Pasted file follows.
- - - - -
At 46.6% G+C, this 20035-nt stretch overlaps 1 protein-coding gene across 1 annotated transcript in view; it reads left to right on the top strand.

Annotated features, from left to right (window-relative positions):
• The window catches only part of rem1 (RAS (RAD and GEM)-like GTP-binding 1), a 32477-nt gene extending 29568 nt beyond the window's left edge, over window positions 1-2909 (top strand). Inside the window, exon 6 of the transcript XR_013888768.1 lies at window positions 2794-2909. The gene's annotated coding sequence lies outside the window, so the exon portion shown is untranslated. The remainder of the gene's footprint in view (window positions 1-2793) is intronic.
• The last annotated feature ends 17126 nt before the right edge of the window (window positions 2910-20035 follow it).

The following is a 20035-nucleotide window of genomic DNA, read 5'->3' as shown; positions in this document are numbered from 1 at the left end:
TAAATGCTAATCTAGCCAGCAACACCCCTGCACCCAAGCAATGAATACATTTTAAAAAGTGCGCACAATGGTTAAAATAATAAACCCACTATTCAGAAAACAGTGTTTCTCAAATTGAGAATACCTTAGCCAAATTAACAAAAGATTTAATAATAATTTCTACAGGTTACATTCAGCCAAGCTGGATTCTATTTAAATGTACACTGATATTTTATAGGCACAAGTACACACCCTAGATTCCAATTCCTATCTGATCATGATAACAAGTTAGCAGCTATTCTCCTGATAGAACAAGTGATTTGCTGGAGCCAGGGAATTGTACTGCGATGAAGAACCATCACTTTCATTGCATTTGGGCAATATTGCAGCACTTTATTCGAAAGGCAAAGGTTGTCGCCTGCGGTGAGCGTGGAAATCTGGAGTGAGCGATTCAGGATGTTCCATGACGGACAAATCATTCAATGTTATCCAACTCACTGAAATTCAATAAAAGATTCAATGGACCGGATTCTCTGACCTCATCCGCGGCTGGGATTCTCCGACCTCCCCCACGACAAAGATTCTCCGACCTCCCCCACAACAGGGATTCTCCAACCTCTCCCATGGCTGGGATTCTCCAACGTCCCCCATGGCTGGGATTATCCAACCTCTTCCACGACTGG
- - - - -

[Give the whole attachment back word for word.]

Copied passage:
At 46.6% G+C, this 20035-nt stretch overlaps 1 protein-coding gene across 1 annotated transcript in view; it reads left to right on the top strand.

Annotated features, from left to right (window-relative positions):
• The window catches only part of rem1 (RAS (RAD and GEM)-like GTP-binding 1), a 32477-nt gene extending 29568 nt beyond the window's left edge, over window positions 1-2909 (top strand). Inside the window, exon 6 of the transcript XR_013888768.1 lies at window positions 2794-2909. The gene's annotated coding sequence lies outside the window, so the exon portion shown is untranslated. The remainder of the gene's footprint in view (window positions 1-2793) is intronic.
• The last annotated feature ends 17126 nt before the right edge of the window (window positions 2910-20035 follow it).

The following is a 20035-nucleotide window of genomic DNA, read 5'->3' as shown; positions in this document are numbered from 1 at the left end:
TAAATGCTAATCTAGCCAGCAACACCCCTGCACCCAAGCAATGAATACATTTTAAAAAGTGCGCACAATGGTTAAAATAATAAACCCACTATTCAGAAAACAGTGTTTCTCAAATTGAGAATACCTTAGCCAAATTAACAAAAGATTTAATAATAATTTCTACAGGTTACATTCAGCCAAGCTGGATTCTATTTAAATGTACACTGATATTTTATAGGCACAAGTACACACCCTAGATTCCAATTCCTATCTGATCATGATAACAAGTTAGCAGCTATTCTCCTGATAGAACAAGTGATTTGCTGGAGCCAGGGAATTGTACTGCGATGAAGAACCATCACTTTCATTGCATTTGGGCAATATTGCAGCACTTTATTCGAAAGGCAAAGGTTGTCGCCTGCGGTGAGCGTGGAAATCTGGAGTGAGCGATTCAGGATGTTCCATGACGGACAAATCATTCAATGTTATCCAACTCACTGAAATTCAATAAAAGATTCAATGGACCGGATTCTCTGACCTCATCCGCGGCTGGGATTCTCCGACCTCCCCCACGACAAAGATTCTCCGACCTCCCCCACAACAGGGATTCTCCAACCTCTCCCATGGCTGGGATTCTCCAACGTCCCCCATGGCTGGGATTATCCAACCTCTTCCACGACTGG